This colocation also helps the next requirement which is that it is very much a team process. The author cited to Eric Colson, the Chief Algorithms Officer at Stitch Fix, who said, “The crucial conceit in colocation is that it’s one empowered team. At Stitch Fix our rule is no handoffs. We don’t want to have to coordinate three people across departments.” As the compliance lead, you should create a priority to ensure that your team has all the skills they needed to accomplish your goals with limited external support. To do this Colson, “tries to hire people many would consider generalists who cross the tech-communication gap. He augments this model with regular feedback for, say, a data person who needs help with storytelling, or a subject expert who needs to understand some statistical principle.”

Finally, the author believes that you can reuse what works. He wrote, “Think of this as a group of people who combine their design talents and data wrangling talents to create reusable code sets for producing good data visualizations for the project teams. Such templates are invaluable for getting a team operating efficiently.” This can work to create a reusable template which can be customized for the output of any particular compliance risk or issue you are considering.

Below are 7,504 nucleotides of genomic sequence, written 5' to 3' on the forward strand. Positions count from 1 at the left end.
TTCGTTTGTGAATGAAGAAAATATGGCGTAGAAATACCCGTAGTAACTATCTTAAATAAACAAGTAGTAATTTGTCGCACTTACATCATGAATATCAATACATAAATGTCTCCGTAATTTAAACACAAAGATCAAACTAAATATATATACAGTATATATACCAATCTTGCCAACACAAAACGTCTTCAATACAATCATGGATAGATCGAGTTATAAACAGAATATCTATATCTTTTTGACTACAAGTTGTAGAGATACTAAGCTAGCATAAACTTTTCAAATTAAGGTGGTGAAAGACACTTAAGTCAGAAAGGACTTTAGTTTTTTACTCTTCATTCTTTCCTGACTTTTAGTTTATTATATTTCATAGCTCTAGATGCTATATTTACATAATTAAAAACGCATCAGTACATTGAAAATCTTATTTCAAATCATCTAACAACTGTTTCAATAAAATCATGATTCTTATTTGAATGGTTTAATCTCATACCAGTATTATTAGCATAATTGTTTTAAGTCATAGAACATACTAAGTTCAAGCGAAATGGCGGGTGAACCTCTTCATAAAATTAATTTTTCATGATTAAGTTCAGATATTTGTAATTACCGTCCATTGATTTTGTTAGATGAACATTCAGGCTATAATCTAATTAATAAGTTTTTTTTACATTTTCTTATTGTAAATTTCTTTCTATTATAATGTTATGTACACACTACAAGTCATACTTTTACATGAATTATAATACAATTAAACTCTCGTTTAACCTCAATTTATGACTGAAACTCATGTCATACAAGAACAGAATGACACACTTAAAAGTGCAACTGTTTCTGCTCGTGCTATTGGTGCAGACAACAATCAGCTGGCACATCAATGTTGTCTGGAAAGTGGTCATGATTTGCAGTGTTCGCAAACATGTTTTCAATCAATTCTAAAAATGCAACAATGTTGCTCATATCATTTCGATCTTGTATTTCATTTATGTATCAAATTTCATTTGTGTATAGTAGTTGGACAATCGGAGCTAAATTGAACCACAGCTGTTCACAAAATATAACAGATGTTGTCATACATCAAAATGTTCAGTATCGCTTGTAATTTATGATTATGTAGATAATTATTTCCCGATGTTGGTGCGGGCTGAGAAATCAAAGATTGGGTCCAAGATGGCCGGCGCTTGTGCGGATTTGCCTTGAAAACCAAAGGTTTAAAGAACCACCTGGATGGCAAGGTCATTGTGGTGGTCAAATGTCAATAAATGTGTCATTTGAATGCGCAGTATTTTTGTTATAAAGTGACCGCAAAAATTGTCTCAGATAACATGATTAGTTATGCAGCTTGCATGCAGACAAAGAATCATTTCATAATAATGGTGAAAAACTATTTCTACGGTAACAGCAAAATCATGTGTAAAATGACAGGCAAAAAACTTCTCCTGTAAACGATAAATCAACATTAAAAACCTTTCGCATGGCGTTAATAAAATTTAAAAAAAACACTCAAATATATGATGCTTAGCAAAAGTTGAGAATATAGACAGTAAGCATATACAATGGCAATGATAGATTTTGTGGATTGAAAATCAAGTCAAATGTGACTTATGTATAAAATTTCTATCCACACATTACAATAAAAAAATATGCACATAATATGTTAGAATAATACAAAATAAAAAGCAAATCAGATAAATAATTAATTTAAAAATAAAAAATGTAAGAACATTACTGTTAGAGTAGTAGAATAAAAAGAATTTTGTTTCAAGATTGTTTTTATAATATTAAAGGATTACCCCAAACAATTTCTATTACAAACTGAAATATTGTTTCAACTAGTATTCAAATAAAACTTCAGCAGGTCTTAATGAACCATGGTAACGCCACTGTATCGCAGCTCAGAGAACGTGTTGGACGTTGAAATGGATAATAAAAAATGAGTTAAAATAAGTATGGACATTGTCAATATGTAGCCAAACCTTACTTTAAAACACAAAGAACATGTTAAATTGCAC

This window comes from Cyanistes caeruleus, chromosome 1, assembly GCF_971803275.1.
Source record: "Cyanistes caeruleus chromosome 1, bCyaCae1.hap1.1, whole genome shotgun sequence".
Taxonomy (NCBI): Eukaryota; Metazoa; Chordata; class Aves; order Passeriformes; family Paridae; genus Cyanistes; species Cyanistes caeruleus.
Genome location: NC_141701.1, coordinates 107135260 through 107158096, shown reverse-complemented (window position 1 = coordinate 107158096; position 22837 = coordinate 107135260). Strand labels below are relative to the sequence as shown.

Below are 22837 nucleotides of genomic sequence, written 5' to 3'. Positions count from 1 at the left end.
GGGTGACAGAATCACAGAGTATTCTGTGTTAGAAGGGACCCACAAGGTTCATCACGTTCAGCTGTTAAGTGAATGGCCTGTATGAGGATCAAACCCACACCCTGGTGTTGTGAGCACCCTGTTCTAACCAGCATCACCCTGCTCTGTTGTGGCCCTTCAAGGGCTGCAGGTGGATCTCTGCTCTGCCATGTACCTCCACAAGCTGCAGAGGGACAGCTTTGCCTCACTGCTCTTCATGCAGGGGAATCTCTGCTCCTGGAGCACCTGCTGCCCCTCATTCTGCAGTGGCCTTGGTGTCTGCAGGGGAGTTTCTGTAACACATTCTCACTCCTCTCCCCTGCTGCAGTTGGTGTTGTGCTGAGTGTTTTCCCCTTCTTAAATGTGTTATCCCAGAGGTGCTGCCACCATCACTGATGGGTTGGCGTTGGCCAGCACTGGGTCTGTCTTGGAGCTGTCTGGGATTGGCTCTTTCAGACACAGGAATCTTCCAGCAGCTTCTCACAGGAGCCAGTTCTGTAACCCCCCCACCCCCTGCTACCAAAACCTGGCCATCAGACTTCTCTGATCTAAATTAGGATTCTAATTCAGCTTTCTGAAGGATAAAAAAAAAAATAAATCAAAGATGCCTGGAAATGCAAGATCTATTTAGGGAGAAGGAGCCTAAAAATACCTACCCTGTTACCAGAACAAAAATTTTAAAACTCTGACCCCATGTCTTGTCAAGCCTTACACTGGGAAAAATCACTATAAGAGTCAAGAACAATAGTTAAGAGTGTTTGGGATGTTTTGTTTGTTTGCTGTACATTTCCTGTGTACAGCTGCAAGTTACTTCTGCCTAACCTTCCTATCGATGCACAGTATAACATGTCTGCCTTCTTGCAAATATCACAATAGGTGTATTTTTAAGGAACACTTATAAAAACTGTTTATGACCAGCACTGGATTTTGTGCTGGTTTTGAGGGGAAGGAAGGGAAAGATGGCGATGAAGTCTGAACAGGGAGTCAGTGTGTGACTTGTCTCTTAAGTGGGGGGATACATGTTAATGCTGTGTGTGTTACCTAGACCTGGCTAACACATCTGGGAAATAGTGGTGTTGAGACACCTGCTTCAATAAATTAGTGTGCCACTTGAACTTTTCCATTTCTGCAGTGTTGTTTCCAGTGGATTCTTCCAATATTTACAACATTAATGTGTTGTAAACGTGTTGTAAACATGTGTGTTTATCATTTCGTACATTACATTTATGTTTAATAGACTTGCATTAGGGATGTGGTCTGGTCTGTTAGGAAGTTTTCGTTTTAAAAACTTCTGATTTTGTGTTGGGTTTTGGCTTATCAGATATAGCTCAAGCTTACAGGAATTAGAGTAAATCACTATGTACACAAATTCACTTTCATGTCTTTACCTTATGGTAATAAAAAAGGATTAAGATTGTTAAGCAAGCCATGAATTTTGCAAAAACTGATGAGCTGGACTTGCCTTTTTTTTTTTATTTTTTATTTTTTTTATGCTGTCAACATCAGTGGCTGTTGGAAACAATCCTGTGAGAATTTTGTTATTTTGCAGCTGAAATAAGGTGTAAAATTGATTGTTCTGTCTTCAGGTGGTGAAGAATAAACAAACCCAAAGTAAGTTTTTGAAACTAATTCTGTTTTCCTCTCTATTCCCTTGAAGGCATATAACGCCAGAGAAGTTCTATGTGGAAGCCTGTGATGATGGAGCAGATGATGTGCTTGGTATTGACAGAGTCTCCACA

The author concludes by noting that the “presentation of data science to lay audiences—the last mile—hasn’t evolved as rapidly or as fully as the science’s technical part. It must catch up, and that means rethinking how data science teams are put together, how they’re managed, and who’s involved at every point in the process, from the first data stream to the final chart shown to the board.” For the CCO, this will require extensive out of the box thinking to help you not only understand the data and analytics but think through how to present it in the most efficient manner to your leadership.

This publication contains general information only and is based on the experiences and research of the author. The author is not, by means of this publication, rendering business, legal advice, or other professional advice or services. This publication is not a substitute for such legal advice or services, nor should it be used as a basis for any decision or action that may affect your business. Before making any decision or taking any action that may affect your business, you should consult a qualified legal advisor. The author, his affiliates, and related entities shall not be responsible for any loss sustained by any person or entity that relies on this publication. The Author gives his permission to link, post, distribute, or reference this article for any lawful purpose, provided attribution is made to the author. The author can be reached at tfox@tfoxlaw.com.

© Thomas R. Fox, 2019